Anyone trying to make a living in the legal marijuana industry has faced the absurd and frustrating obstacles resulting from cannabis being legal in a certain states, but not legal on a federal level, which still maintains a Schedule 1 classification for weed, therefore allowing the feds to ruin one’s business or life at any given moment.
Temple University laid out the facts regarding how state laws disparately regulate patient registration and civil rights, product safety labeling and packaging, and dispensaries, according to a new study published in the journal Addiction.
The study, done earlier this year, found that state laws mimic some aspects of federal prescription drug and controlled substances laws, as well as regulatory strategies used for alcohol, tobacco and traditional medicines.
Scott Burris and a team of researchers from the Temple University Center for Public Health Law Research and the RAND Drug Policy Research Center analyzed characteristics of each of the legal, medical or recreational, state’s laws using data from the Prescription Drug Abuse Policy System.
The laws, according to the authors, are an attempt by state governments to protect patients and the public, as MMJ is increasingly used to treat illnesses ranging from epilepsy to AIDS.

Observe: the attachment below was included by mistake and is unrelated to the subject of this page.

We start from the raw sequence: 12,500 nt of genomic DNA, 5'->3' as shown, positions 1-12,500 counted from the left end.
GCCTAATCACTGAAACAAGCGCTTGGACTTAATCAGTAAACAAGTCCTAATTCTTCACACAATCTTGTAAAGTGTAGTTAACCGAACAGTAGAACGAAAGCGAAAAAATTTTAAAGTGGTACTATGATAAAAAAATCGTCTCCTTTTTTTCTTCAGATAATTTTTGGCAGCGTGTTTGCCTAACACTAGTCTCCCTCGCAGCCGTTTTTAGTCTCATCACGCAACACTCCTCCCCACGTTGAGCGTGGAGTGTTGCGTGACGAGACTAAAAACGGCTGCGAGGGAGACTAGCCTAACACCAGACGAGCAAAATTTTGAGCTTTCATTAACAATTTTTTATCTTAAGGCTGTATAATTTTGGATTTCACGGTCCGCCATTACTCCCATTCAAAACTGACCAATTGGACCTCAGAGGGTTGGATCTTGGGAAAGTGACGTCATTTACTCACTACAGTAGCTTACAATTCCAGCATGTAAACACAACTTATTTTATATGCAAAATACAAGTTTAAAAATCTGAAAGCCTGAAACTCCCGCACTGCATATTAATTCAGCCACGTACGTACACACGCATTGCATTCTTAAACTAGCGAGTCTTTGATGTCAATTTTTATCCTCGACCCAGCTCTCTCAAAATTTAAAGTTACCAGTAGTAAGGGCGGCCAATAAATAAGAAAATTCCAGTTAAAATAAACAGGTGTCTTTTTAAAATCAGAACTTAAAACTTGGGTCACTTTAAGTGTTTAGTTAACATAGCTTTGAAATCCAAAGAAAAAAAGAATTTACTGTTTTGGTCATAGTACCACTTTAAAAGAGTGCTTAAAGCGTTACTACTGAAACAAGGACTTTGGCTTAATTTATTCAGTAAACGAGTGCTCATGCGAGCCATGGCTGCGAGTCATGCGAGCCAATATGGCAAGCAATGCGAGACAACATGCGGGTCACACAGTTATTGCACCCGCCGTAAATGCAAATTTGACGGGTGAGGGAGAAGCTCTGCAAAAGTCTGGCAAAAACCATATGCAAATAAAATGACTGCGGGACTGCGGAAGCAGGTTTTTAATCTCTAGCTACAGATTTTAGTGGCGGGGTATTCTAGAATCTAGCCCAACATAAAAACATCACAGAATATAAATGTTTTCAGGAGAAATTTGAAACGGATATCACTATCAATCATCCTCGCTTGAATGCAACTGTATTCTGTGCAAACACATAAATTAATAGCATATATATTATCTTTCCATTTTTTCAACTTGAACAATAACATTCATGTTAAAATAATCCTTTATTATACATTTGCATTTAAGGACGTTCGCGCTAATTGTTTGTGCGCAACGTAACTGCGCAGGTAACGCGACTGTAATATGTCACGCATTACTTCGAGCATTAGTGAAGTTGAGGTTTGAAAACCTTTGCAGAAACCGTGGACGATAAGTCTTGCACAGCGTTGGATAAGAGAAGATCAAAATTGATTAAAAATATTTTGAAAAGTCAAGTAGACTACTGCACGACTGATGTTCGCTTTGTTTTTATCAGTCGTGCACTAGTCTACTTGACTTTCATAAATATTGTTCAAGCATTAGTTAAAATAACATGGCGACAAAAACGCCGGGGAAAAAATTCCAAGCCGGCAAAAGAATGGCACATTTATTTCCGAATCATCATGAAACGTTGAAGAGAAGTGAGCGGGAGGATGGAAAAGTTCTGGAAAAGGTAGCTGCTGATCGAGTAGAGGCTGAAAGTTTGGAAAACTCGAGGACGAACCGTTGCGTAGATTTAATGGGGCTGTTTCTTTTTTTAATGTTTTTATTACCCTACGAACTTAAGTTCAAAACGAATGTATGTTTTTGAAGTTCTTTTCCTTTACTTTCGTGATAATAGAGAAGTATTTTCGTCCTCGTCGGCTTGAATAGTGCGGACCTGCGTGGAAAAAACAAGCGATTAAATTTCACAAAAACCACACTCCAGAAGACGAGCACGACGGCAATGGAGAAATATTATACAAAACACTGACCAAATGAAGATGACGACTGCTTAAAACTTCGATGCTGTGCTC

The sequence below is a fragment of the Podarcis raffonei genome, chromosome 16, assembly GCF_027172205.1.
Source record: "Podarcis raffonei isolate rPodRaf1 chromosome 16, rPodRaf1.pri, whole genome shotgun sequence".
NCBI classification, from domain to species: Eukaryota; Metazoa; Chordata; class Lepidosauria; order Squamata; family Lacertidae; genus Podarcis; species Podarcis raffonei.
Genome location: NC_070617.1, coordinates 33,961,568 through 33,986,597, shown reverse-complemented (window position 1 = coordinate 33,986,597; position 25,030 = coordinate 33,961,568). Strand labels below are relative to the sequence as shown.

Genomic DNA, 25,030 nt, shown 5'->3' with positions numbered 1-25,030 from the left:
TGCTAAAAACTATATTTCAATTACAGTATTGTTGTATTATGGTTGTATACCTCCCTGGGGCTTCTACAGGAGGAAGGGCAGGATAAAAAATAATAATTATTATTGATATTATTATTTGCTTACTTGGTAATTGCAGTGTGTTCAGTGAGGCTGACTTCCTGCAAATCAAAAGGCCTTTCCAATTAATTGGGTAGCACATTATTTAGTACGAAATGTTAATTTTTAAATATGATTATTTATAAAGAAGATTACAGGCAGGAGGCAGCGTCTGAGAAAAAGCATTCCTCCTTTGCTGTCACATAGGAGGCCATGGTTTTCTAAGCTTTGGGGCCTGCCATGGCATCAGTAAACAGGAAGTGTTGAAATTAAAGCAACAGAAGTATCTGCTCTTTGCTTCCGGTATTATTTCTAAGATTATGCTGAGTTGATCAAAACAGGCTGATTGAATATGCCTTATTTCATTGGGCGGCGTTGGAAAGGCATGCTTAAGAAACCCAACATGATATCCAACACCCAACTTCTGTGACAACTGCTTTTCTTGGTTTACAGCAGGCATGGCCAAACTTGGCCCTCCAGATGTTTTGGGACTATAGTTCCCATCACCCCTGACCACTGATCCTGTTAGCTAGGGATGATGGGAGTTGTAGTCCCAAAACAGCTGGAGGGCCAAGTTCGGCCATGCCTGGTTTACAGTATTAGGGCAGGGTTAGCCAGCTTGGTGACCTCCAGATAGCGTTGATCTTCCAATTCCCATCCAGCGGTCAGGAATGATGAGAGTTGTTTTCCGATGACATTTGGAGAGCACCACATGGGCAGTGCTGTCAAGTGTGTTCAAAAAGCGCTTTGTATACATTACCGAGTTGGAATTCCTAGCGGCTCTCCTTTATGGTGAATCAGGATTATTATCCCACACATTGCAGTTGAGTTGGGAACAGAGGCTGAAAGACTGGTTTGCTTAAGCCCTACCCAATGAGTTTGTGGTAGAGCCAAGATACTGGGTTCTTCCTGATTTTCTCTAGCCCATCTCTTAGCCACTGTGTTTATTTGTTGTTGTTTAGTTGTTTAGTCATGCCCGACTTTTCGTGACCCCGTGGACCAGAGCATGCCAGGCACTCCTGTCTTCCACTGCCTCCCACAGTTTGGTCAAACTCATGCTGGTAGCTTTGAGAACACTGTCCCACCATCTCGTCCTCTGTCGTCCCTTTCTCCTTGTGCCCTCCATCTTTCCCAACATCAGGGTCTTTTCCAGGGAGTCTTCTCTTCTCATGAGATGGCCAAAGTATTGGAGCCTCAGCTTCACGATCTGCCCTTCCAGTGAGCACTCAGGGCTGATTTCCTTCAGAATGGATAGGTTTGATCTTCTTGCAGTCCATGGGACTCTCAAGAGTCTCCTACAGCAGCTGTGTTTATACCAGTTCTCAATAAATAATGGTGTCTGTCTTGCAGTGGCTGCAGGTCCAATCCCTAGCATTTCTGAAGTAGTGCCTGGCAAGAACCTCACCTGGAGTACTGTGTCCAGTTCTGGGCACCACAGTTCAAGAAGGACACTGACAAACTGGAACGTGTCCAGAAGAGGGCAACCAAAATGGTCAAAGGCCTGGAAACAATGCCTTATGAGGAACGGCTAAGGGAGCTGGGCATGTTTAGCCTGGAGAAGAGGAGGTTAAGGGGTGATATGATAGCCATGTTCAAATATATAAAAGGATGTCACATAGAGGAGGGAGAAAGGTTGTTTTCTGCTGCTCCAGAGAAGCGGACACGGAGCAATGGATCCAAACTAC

These laws, they say, attempt to fill in gaps created by the nearly 50-year-old federal Controlled Substances Act that has maddeningly maintained marijuana in the Schedule 1 drug class, along with heroin and other hard drugs.
The infuriating part is the DEA’s insistence that cannabis has no acceptable medical uses.
“In the absence of the usual federal regulations to protect patients, ensure product safety and prevent diversion and abuse, states have been left to their own devices,” said author Scott Burris, director of the Center for Public Health Law Research.
Other findings included:
Only 14 states protect patients from discrimination.
While the majority of states with medical marijuana laws have packaging and labeling requirements for medical marijuana products, the laws vary widely in what they require. For example, only 18 states have made product safety testing mandatory.
Dispensaries are regulated in 25 states, but only 21 restrict where a dispensary may be located.
“In this area of health policy, as in others, states are serving as ‘laboratories of democracy,’ but the exercise is only productive if researchers step up to rigorously evaluate the impact of state innovation,” Burris said.
“We largely have no idea about how well these laws protect patients and the public,” he added.
Still the problem remains. Despite the studies and research, how are medical and recreational cannabis users protected in a country that maintains so many inconsistent laws and regulations?
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